All of these provide more immediately life-threatening scenarios, not only for individuals but also for families and communities. I can't seem to use that phrase now without reflecting how it has been over-used by people discussing top-down social management policies but these things are real in the wider world. Water and food shortages and infrastructure damaged by warfare all present more dangers to lives, including young lives (those of breadwinners).
Non-communicative diseases do not endanger the lives around sufferers in the same unpredictable way as communicable diseases. I am not trying to diminish their seriousness for those afflicted but when thinking of aid budgets and whole populations it surely makes more sense to treat illnesses that can be passed on to others, and to resolve food and water problems before tackling non-communicative diseases.
An economist, Rachel Nugent, fails to convince laureates at the Copenhagen Consensus that NCDs should swallow up most of the hypothetical aid budget. Richard Smith of the BMJ gives her account of what happened, and has a dim view of the laureates' conclusions about the most important spending priorities:
They ranked “Bundled micronutrient interventions to fight hunger and improve education” top, and the next four priorities were all about countering infectious disease. Vaccination against hepatitis B (9), drugs for patients with heart attacks (10), and salt reduction (11) all, however, came in the top 16 that would be funded. The polypill came in at 19 and tobacco taxation, the top choice of Nugent’s team, at 22.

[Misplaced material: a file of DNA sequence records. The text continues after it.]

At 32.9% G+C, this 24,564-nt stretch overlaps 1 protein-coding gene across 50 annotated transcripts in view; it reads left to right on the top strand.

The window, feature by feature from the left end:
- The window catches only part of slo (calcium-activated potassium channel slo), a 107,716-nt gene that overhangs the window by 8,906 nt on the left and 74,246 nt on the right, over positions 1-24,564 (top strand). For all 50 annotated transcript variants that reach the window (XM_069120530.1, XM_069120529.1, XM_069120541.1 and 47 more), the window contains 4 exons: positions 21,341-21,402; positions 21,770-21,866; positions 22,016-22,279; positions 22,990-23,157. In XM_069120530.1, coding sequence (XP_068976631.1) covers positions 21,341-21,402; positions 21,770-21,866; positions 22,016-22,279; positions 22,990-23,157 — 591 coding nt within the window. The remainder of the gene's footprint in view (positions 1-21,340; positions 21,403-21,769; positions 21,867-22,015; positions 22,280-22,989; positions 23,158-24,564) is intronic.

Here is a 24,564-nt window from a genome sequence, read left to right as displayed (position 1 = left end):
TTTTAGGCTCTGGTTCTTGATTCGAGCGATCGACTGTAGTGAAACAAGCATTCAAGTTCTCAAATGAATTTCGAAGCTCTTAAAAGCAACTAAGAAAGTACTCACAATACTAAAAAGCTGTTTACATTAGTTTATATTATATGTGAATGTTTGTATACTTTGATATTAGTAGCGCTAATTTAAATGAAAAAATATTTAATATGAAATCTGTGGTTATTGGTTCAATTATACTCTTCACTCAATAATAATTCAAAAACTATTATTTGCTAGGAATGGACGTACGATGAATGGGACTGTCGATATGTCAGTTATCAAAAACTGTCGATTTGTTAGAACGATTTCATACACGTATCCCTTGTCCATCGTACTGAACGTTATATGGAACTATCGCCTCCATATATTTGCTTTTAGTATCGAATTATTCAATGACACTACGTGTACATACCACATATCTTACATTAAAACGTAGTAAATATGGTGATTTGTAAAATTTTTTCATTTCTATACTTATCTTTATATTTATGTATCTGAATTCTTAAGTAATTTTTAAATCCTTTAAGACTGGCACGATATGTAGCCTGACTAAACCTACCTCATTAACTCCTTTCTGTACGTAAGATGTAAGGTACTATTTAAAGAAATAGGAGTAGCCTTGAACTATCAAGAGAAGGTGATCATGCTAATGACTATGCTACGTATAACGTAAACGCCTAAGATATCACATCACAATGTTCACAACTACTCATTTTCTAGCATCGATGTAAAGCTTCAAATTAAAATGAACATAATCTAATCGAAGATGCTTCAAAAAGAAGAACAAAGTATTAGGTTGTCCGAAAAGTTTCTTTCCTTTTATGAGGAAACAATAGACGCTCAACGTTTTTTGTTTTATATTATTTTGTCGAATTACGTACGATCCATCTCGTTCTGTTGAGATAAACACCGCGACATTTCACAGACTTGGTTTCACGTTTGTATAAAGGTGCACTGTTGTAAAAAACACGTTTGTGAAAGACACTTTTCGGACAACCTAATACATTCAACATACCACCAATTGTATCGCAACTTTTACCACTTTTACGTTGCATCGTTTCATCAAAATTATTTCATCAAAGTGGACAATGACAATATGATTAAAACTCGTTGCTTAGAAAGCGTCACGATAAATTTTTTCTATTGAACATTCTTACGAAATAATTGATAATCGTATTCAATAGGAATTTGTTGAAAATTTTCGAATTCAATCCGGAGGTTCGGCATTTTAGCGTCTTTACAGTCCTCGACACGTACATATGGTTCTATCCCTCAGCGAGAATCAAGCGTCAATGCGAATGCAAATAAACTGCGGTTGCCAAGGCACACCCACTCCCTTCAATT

Why they chose these 16 is not explained, but a sense that they thought of some people, particularly children, as more deserving seemed to be one explanation. It certainly wasn’t only the numbers that decided them, said Nugent. When you listen to them ask questions, she continued, you realise that they aren’t that different from anybody else. They are driven by anecdote, and there is always a bias towards the status quo, which favours action on infectious disease over NCD.The idea that infectious diseases might require resources more urgently than infectious ones is written off as some kind of immature knee-jerk tabloid sensationalist response and a 'bias to the status quo'. And where did the idea of deserts have anything to do with it ... surely the point is to limit damage within communities and this means tackling health problems that are likely to spread quickly.
Another issue with non-communicable diseases is that they are usually blamed on lifestyle factors. As we can see from Morton Satin (comments on the BMJ piece) there is dispute about the information given to the laureates about salt consumption, and Nugent's proposal about tobacco tax certainly also has a dogmatic route. (She claims that there is historic evidence that raising taxes produced health dividends – even if there is truth in this claim, it doesn't mean it is replicable in perpetuity.)
The C3 website, of which Richard Smith is an unpaid trustee, shows its activities in relation to preventative health, for example the workplace page, which tells us that C3 has many corporate partners including Unilever. Unliver has a whole page dedicated to it at Corporate Watch, which mentions its bad environmental record as well as various exploitative practices, before going on to explain its strategy to campaign on healthy eating in order to offset criticism of its unhealthy food output. Mars is another corporate partner of C3 on occupational health, and local readers will remember how it disowned the practice of deep-frying Mars bars.
My acquaintance with C3 is less than 12 hours old. But I am suspicious of the emphasis on non-communicable diseases while other more deadly perils persist.